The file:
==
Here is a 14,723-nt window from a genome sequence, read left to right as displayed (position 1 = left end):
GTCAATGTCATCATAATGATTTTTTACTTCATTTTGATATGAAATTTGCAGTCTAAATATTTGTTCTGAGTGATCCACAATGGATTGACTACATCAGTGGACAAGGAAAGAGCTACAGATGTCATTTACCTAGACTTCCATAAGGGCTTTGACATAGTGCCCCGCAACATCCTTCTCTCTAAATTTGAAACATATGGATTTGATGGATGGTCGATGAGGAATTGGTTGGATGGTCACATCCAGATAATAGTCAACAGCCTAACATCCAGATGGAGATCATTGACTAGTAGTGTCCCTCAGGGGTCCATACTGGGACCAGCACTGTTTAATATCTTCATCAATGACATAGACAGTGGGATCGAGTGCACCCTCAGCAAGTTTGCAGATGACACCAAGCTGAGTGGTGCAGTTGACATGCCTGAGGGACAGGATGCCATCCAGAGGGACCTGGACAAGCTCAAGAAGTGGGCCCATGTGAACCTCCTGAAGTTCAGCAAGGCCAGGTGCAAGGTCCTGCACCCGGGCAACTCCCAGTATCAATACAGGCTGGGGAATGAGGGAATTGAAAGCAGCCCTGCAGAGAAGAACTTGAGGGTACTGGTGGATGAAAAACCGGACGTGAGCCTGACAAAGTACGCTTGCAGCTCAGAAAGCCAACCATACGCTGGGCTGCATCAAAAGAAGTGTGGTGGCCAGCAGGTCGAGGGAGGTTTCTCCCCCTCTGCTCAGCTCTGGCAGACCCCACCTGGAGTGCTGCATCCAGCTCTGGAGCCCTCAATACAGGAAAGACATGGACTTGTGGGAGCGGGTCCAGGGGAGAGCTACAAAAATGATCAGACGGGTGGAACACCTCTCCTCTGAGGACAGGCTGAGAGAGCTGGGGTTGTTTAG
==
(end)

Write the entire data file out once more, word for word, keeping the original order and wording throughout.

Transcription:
Here is a 14,723-nt window from a genome sequence, read left to right as displayed (position 1 = left end):
GTCAATGTCATCATAATGATTTTTTACTTCATTTTGATATGAAATTTGCAGTCTAAATATTTGTTCTGAGTGATCCACAATGGATTGACTACATCAGTGGACAAGGAAAGAGCTACAGATGTCATTTACCTAGACTTCCATAAGGGCTTTGACATAGTGCCCCGCAACATCCTTCTCTCTAAATTTGAAACATATGGATTTGATGGATGGTCGATGAGGAATTGGTTGGATGGTCACATCCAGATAATAGTCAACAGCCTAACATCCAGATGGAGATCATTGACTAGTAGTGTCCCTCAGGGGTCCATACTGGGACCAGCACTGTTTAATATCTTCATCAATGACATAGACAGTGGGATCGAGTGCACCCTCAGCAAGTTTGCAGATGACACCAAGCTGAGTGGTGCAGTTGACATGCCTGAGGGACAGGATGCCATCCAGAGGGACCTGGACAAGCTCAAGAAGTGGGCCCATGTGAACCTCCTGAAGTTCAGCAAGGCCAGGTGCAAGGTCCTGCACCCGGGCAACTCCCAGTATCAATACAGGCTGGGGAATGAGGGAATTGAAAGCAGCCCTGCAGAGAAGAACTTGAGGGTACTGGTGGATGAAAAACCGGACGTGAGCCTGACAAAGTACGCTTGCAGCTCAGAAAGCCAACCATACGCTGGGCTGCATCAAAAGAAGTGTGGTGGCCAGCAGGTCGAGGGAGGTTTCTCCCCCTCTGCTCAGCTCTGGCAGACCCCACCTGGAGTGCTGCATCCAGCTCTGGAGCCCTCAATACAGGAAAGACATGGACTTGTGGGAGCGGGTCCAGGGGAGAGCTACAAAAATGATCAGACGGGTGGAACACCTCTCCTCTGAGGACAGGCTGAGAGAGCTGGGGTTGTTTAG